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3 Questions to Ask Before Saying Yes to that Chinese Translation Project

Maria Krisette Capati, Author

4 June 2018

Should you say yes to that Chinese translation project for your website or even a simple Chinese landing page?

In this blog post, I listed three (3) questions that will help you – the global entrepreneur – figure out a strategy that will work for your Chinese web marketing, whether it’s a simple Chinese landing page or a huge website translation in Chinese.

READ MORE >>> Is a Chinese Landing Page a Good Investment?

When there’s a significant number of website traffic from China, translating a website can contribute to gaining more exposure to the Chinese audience. But first, consider these questions below.

Google Analytics can provide website hits, which may give you hints if your product or service can make it big in the China market.

Some questions to consider before saying yes to professional Chinese translation services

yes to chinese translation projects

#1 How much does the translator charge?

Price is a major consideration in translation from English into Chinese. I discovered this when I reviewed our data on Google Analytics – the most viewed blog post – that our CEO and founder wrote, How Much Does Mobile App Localization Cost?

Price or rate varies depending on the type of project and how Chinese translators work on it. They may charge per fixed rate or per page, others may charge per word. The article mentioned can give you the average cost.

Insider’s tip: Ask the translator(s) if they have a record of phrases and words because the honest ones will be transparent enough to help you save costs by using the CAT’s features.

#2 Do I really need a Chinese version of my site (even just a single landing page)?

Having a Chinese version of your website can help you attract a targeted audience and affect the site’s performance. For example, a well-planned localization of an e-commerce site can produce 200% increase in sales.

However, you also need to think about the size of your company, the number of products or type of services you plan to offer and the budget for this project.

Investing in multilingual website increases the conversion rate, and also most buyers are likely to purchase on that site if it’s in their native language according to research.

If you’re still starting, and have yet to know more about the market, give yourself time and (more time) before getting involved.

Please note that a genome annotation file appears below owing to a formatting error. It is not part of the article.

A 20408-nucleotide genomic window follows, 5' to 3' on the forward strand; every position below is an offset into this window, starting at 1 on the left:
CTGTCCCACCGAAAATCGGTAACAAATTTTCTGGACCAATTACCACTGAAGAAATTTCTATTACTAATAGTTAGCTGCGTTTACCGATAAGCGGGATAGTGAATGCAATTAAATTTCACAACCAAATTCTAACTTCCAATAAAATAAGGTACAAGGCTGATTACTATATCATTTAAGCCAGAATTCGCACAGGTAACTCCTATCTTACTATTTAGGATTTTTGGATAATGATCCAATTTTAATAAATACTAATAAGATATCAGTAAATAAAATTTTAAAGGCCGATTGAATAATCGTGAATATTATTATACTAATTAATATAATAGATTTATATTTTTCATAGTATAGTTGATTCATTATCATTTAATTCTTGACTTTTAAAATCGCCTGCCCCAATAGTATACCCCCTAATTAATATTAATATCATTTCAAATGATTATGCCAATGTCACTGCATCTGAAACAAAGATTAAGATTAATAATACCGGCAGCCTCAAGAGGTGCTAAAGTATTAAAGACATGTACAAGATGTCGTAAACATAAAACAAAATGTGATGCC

Aside from these, also think about your ability to promote the website in local search engines in China.

Insider’s tip: Ask the translator(s) if they also offer Baidu SEO and online marketing services packages that will help you gain more traffic and exposure on China internet. 

#3 Who will translate my website (or page)?

Stay inquisitive to the project manager or senior translator who will handle the project.

Ask if these professional Chinese translators have the skillsets in your industry because a legal translator is likely to be more effective in translating land titles and contracts compared to a medical translator.

A medical translator is efficient in translating those documents or websites that are in the healthcare, medicine, pharmaceutical sectors. If you’re looking for a translator, make sure he or she knows the nooks of the trade and the vocabulary you use.

That’s the beauty of translation, one doesn’t just translate, they must have a specialization of an industry where they already know the phrases and words they need to use.

Insider’s tip: If you plan to work with a translation agency, ask a list of translators who have previous experience in translating any work related to your industry. 

build your business in china today

chinese elearning localization

Being inquisitive will also help you understand how Chinese translators handle your projects.

china market writer

Maria Krisette Capati

Krisette or "Sette" for short is a professional writer and copywriter who loves to cover disruptive technologies, digital trends in China, and a myriad of geeky and innovative topics. She's the Content Strategist at AZ-Loc and currently manages the English website and in-charge of the social media channels. She has been writing about China markets, business, and startups since 2012. She has gained her expertise as a China internet specialist and is fascinated by its business ethics, language, and culture. She's a major of Business Management and Entrepreneurship and an advocate of faith-based non-profit organizations. When she's not writing or dabbling with Sophie and the team, she satiates her wanderlust as a digital nomad. 

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